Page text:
Spain: Who Really Won?

Spain itself has won her new election”—so went the euphoric slogan on June 15. The Spaniards had not only brought off their first free vote in forty years but had satisfied their suppressed hankering for the new, the modern, the young. Juan Carlos, at thirty-nine, is a young king; President Adolfo Suárez—whose Center coalition (UCD) won with the slogan “vote Suárez, vote Center”—is forty-four. Felipe González, the Socialist leader of the opposition, is only thirty-five.

Suárez won—but then he did not win. His loose coalition of twelve small parties got 33.8 percent of the vote; but the three principal leftist parties together accounted for just over 42 percent. (González’s Socialist Workers Party [PSOE] had 28.7 percent, the Communists 9.2 percent, the Independent Socialists 4.3 percent.) Suárez knows, moreover, that he faces a more severe test when the municipal elections take place at the end of the year. The delegates just elected to the new Parliament, or Cortes, will be much occupied with a new constitution. The municipal elections will give voters a chance to sweep away much of the old bureaucratic apparatus which still heavily controls Spain; and here the Socialists may do better than even they would like.

Still Suárez won a remarkable victory—not against the left but against the right. He put together his assortment of twelve parties, most of them new, in order to have a convincing base from which to defeat the Alianza Popular led by Manuel Fraga. This is the well-financed party in which prominent supporters of Franco were most visible—the party that the London Economist last May estimated would get 20 percent of the vote. Suárez was brilliant in the way he demolished it. During the election the Popular Alliance was turned into the symbol of forty years of Franco. Fraga, Franco’s former ambassador to London, found himself in the role of the ancien régime villain; he lost control of his party, became bitter and strident, and during the last ten days underwent a collapse that reminded some American reporters of Richard Nixon’s.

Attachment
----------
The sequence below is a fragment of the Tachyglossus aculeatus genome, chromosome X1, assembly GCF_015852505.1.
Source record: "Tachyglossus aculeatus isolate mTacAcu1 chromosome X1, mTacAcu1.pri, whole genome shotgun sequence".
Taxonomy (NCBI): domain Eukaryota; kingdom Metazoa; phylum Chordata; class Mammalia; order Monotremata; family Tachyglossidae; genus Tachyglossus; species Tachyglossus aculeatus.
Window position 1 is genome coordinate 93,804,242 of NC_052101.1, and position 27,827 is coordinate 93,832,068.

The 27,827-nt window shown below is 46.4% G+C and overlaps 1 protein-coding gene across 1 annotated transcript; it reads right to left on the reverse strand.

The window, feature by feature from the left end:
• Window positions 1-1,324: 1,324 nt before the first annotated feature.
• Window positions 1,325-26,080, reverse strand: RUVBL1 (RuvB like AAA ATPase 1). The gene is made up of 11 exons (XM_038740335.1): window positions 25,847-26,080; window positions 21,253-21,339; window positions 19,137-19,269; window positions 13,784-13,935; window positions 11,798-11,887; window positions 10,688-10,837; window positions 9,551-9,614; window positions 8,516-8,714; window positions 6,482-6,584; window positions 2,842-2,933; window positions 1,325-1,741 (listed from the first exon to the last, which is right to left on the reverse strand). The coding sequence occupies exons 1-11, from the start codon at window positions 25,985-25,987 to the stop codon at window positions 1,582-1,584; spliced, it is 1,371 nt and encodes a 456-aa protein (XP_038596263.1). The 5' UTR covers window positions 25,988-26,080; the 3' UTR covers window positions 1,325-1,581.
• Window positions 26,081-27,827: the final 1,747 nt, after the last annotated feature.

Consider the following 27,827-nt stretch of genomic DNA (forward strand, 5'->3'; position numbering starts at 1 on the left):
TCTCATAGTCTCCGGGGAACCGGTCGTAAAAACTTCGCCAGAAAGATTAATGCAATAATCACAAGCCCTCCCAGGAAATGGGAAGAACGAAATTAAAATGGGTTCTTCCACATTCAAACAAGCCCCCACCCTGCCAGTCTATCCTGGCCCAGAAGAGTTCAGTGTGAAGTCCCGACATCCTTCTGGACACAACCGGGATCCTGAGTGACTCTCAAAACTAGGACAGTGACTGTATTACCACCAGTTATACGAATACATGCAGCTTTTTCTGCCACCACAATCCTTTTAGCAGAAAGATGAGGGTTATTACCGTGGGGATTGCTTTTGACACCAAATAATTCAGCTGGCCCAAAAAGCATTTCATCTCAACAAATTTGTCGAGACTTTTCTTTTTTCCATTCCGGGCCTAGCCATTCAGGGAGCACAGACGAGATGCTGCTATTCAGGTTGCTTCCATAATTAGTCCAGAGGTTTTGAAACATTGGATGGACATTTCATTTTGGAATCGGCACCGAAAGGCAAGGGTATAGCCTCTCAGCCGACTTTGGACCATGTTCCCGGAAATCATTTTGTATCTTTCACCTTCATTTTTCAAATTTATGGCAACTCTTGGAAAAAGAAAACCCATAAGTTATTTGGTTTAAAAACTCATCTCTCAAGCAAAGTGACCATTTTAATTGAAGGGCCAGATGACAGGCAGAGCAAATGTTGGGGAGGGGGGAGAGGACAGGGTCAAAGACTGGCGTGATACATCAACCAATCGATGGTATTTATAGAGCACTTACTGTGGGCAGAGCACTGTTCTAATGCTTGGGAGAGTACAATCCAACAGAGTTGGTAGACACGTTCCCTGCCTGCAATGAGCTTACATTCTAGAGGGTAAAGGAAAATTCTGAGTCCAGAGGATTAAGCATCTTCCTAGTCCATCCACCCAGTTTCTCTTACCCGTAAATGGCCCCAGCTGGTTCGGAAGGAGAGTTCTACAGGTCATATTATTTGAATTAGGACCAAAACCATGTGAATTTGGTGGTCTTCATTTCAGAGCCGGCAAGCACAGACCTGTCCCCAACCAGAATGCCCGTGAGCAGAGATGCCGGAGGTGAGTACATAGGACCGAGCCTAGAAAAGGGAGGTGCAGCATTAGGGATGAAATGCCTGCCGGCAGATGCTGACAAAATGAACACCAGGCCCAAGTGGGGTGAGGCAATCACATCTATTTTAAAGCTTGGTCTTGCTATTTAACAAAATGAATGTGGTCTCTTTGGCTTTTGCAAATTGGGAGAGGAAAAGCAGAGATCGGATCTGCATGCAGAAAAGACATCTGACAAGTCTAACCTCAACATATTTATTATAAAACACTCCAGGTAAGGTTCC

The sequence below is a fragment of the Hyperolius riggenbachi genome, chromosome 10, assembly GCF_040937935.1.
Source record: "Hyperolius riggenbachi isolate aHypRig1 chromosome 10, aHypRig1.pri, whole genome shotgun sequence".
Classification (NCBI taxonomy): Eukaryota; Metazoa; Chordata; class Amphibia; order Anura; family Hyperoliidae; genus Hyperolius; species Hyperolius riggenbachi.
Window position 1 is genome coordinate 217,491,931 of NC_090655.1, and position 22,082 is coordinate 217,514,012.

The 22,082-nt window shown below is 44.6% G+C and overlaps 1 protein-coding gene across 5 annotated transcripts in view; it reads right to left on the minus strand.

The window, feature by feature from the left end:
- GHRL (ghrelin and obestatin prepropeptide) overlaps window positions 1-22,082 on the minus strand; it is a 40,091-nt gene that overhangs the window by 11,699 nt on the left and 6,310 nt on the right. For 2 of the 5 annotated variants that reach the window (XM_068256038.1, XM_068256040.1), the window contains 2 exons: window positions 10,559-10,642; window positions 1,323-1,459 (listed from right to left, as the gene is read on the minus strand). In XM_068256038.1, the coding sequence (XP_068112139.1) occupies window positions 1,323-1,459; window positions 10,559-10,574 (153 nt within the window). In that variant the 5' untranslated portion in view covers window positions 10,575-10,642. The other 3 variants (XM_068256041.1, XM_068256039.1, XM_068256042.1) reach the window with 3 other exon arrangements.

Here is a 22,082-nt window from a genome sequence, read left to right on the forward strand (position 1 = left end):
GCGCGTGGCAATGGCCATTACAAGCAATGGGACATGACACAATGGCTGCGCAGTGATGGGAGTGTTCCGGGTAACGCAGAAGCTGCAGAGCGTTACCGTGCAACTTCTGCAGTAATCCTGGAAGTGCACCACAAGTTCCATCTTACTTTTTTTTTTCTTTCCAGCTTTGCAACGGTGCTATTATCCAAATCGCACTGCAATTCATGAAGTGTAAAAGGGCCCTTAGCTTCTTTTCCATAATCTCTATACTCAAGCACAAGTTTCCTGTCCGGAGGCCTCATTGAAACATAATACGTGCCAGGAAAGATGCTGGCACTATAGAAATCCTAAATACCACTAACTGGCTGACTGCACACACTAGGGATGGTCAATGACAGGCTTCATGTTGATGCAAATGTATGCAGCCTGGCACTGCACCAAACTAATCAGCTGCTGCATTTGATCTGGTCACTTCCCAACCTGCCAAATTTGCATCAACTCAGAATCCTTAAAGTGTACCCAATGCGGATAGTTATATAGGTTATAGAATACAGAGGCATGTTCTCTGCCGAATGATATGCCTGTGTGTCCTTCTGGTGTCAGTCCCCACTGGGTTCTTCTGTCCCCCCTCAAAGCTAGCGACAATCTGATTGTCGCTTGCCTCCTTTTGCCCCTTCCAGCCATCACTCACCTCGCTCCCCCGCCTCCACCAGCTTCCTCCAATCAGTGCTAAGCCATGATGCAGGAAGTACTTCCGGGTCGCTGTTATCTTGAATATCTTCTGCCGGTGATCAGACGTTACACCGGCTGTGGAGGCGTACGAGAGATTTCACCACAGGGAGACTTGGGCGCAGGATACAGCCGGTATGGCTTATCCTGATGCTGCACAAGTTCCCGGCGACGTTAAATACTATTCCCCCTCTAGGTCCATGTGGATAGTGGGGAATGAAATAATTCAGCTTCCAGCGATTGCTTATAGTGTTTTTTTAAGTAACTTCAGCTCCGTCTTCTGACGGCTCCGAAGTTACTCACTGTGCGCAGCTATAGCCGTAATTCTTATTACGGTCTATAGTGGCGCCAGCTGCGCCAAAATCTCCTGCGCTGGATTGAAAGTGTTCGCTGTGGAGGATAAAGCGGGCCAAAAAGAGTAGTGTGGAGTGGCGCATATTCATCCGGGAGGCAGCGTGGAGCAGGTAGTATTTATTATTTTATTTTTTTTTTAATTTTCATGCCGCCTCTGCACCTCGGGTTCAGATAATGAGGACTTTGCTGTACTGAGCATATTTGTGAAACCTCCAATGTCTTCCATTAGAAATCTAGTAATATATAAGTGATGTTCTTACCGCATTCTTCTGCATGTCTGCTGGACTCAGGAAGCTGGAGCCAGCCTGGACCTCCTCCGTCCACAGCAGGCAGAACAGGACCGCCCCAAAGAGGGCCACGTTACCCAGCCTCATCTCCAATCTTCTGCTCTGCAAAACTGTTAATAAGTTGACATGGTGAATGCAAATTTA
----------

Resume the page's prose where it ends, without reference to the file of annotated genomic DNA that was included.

Cast as Franco’s unpopular heir, Fraga no doubt wondered: why me? After all, Adolfo Suárez, only a few short years ago, was himself secretary of the Falangist party. But when Fraga was Minister of the Interior in Juan Carlos’s first cabinet, he was something of a bully. And running with him in this election were former Franquistas such as Arias Navarro, Franco’s brutal military prosecutor after the Civil War who was fired as premier by the king to make way for Suárez. Some of them openly defended Franco’s record. They could not shake off the smell of Fascism. The Spaniards took their revenge, giving Fraga’s party fewer votes than the Communists (8 percent).

Suárez is younger than Fraga, more quick-witted and agile, less compromised, far more dashing and handsome. More important, he is the king’s man, appointed president by him in 1976 …

This article is available to subscribers only.
Please choose from one of the options below to access this article:

Print Premium Subscription — $94.95

Purchase a print premium subscription (20 issues per year) and also receive online access to all all content on nybooks.com.

Online Subscription — $69.00

Purchase an Online Edition subscription and receive full access to all articles published by the Review since 1963.